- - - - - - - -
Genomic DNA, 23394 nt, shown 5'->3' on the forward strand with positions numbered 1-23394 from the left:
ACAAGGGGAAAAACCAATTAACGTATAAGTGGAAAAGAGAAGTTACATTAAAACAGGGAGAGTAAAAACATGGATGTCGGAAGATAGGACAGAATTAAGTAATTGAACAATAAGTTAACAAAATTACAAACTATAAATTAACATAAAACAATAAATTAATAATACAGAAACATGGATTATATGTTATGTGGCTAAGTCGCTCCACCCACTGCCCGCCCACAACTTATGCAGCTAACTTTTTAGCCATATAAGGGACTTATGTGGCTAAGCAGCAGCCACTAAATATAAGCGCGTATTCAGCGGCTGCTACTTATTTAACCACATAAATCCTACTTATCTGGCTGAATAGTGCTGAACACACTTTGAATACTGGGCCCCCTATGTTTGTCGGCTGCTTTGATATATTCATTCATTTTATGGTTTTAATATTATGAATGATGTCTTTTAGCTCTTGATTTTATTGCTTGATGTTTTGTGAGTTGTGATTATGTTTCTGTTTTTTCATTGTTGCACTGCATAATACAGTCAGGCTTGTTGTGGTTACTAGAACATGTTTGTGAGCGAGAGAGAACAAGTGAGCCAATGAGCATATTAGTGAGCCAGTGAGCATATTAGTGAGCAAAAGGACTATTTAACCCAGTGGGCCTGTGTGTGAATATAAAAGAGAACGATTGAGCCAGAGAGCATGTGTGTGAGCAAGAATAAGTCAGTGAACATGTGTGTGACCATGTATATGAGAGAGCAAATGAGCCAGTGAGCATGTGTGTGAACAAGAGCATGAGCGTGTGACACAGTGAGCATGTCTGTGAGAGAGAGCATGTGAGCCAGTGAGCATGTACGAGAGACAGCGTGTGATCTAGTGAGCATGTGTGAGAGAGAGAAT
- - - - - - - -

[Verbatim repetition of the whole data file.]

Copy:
Genomic DNA, 23394 nt, shown 5'->3' on the forward strand with positions numbered 1-23394 from the left:
ACAAGGGGAAAAACCAATTAACGTATAAGTGGAAAAGAGAAGTTACATTAAAACAGGGAGAGTAAAAACATGGATGTCGGAAGATAGGACAGAATTAAGTAATTGAACAATAAGTTAACAAAATTACAAACTATAAATTAACATAAAACAATAAATTAATAATACAGAAACATGGATTATATGTTATGTGGCTAAGTCGCTCCACCCACTGCCCGCCCACAACTTATGCAGCTAACTTTTTAGCCATATAAGGGACTTATGTGGCTAAGCAGCAGCCACTAAATATAAGCGCGTATTCAGCGGCTGCTACTTATTTAACCACATAAATCCTACTTATCTGGCTGAATAGTGCTGAACACACTTTGAATACTGGGCCCCCTATGTTTGTCGGCTGCTTTGATATATTCATTCATTTTATGGTTTTAATATTATGAATGATGTCTTTTAGCTCTTGATTTTATTGCTTGATGTTTTGTGAGTTGTGATTATGTTTCTGTTTTTTCATTGTTGCACTGCATAATACAGTCAGGCTTGTTGTGGTTACTAGAACATGTTTGTGAGCGAGAGAGAACAAGTGAGCCAATGAGCATATTAGTGAGCCAGTGAGCATATTAGTGAGCAAAAGGACTATTTAACCCAGTGGGCCTGTGTGTGAATATAAAAGAGAACGATTGAGCCAGAGAGCATGTGTGTGAGCAAGAATAAGTCAGTGAACATGTGTGTGACCATGTATATGAGAGAGCAAATGAGCCAGTGAGCATGTGTGTGAACAAGAGCATGAGCGTGTGACACAGTGAGCATGTCTGTGAGAGAGAGCATGTGAGCCAGTGAGCATGTACGAGAGACAGCGTGTGATCTAGTGAGCATGTGTGAGAGAGAGAAT